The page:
Become a Demolition Expert: Education and Career Roadmap
Find out how to become a demolition expert. Research the education and training requirements and learn about the experience you need to advance your career in demolition.
Demolition Expert Requirements
Demolition experts are usually contractors or construction managers who are experienced in wrecking and demolition work. These individuals supervise others in the most efficient and safest ways to demolish old buildings, homes and other structures. While employers may prefer construction managers with an undergraduate degree, individuals with a high school diploma may begin work as a construction laborer and gain the necessary experience after several years on the job. Employers usually provide on-the-job training or apprenticeship programs for new workers.
The following table outlines common requirements to become a demolition expert.
|Degree Level||No formal education requirements*|
|Degree Field||Courses or vocational training in construction management can be beneficial*|
|Licensure and/or Certification||Government license or certification is required to remove asbestos, lead, mold and other hazardous materials*|
|Experience||Varies; at least five years of demolition experience required for supervisory positions**|
|Key Skills||Strong analytical, decision-making, verbal communication, time-management and managerial skills*; ability to hire subcontractors and oversee quality control and safety during demolition operations**|
|Technical Skills||Understanding of materials used in structures as well as knowledge of various heavy machinery and of safety practices and procedures*|
|Additional Requirements||Ability to obtain required government permits**|
Sources: *U.S. Bureau of Labor Statistics, **CareerBuilder.com job postings from November 2012.
Step 1: Gain Work Experience
Individuals interested in becoming demolition experts will first need experience in the construction industry. Construction laborer jobs typically have no formal education requirements, and some of the work includes tearing down buildings and removing hazardous materials. Also, construction laborers may gain experience working with equipment used in demolition work, including pavement breakers and jackhammers.
According to November 2012 job postings for demolition workers, employers sought punctual and professional workers to assist with disaster and cleanup of property damaged by storms. Typical duties for this job include cleaning, demolition, mold removal, power-washing and light construction.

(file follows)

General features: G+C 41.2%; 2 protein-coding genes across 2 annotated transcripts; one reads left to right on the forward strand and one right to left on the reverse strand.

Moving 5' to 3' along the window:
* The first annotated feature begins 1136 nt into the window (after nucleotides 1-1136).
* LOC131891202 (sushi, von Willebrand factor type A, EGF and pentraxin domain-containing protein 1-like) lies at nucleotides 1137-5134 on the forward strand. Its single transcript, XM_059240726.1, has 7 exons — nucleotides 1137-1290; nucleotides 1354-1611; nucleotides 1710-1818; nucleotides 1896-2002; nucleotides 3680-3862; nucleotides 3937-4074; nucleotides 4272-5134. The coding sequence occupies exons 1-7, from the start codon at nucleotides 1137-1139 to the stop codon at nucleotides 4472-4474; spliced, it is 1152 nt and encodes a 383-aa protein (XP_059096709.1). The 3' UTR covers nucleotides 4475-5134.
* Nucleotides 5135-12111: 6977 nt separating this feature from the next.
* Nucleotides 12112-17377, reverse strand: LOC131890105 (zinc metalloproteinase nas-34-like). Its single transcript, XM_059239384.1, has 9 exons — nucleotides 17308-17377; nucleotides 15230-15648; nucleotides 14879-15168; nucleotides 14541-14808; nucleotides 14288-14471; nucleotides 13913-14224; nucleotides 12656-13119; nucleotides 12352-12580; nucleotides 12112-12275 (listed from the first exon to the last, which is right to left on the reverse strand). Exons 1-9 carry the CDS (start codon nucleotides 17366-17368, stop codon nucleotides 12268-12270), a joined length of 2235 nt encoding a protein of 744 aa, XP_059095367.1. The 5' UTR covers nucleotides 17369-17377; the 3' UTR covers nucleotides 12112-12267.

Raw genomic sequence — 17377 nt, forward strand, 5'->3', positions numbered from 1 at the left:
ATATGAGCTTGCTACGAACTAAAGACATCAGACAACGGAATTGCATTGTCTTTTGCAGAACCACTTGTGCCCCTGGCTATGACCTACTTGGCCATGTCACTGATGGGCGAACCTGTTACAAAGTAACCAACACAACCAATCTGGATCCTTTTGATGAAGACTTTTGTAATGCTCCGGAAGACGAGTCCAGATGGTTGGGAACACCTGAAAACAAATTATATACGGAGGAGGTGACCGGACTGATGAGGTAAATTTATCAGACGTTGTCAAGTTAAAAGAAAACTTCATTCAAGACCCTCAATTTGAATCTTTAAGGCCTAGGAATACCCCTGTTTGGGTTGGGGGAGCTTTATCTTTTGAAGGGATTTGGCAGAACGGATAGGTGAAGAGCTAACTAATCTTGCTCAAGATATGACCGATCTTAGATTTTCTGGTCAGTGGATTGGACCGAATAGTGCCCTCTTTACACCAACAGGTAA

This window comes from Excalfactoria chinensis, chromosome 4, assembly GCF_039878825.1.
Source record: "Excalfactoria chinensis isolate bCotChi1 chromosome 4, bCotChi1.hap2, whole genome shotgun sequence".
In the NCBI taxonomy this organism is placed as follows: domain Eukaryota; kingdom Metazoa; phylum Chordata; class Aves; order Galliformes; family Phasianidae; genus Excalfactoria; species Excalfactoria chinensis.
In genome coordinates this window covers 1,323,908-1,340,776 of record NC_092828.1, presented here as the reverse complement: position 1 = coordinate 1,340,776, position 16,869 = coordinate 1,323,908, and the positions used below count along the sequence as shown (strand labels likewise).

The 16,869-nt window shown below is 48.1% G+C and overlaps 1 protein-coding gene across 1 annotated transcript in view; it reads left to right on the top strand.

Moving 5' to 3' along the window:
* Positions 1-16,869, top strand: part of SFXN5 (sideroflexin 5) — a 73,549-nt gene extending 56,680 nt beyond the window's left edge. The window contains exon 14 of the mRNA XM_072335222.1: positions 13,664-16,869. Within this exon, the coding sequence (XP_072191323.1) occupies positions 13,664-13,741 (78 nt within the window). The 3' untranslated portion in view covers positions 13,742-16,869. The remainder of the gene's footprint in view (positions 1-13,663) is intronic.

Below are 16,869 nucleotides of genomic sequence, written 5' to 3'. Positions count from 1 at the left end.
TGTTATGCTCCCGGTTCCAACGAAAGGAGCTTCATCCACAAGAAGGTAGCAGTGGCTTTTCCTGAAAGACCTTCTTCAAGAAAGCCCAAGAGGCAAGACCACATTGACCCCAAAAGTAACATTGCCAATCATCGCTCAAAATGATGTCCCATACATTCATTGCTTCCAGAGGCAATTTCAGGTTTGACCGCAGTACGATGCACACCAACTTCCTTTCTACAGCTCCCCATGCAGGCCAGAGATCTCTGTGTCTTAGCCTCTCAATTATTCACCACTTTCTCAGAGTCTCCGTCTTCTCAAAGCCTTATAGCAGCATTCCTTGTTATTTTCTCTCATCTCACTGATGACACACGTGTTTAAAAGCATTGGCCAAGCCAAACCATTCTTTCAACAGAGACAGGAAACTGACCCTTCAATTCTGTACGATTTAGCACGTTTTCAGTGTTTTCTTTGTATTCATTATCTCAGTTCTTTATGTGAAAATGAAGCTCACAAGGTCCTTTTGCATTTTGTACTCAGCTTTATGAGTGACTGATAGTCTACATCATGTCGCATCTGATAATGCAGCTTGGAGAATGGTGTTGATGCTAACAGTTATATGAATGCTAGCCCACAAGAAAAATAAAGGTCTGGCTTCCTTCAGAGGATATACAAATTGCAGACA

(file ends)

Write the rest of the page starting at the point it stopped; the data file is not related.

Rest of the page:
Step 2: Seek Formal Training
Aspiring demolition experts may pursue undergraduate degree programs in construction management to improve their knowledge and employment opportunities. Associate's and bachelor's degree programs are available at universities to prepare students for leadership positions within the construction industry. Coursework includes subjects such as engineering construction, project management, soils and foundations, structures and construction safety.
The National Demolition Association (NDA) offers online academy programs that allow individuals to learn about various aspects of demolition, including safety, cranes and derricks, electrical safety, employee conduct and risk management. The organization also offers paid internships and summer work opportunities for students.
Step 3: Obtain Needed Certifications and Licenses
Workers involved in removing hazardous materials, such as asbestos and lead, must complete training approved by the Occupational Safety and Health Administration (OSHA) to receive a federal license. This training covers personal protective equipment, on-site safety, hazard identification and decontamination. The U.S. Environmental Protection Agency also requires workers, supervisors and managers to be trained and accredited as an asbestos removal professional. State agencies can provide more information on this training.
Step 4: Seek Demolition Management Positions
Applicants generally need to have at least five years of experience in demolition that includes supervising workers. Applicants may oversee projects across several states and must have working knowledge of mechanical and electrical work, environmental remediation and other construction fields.
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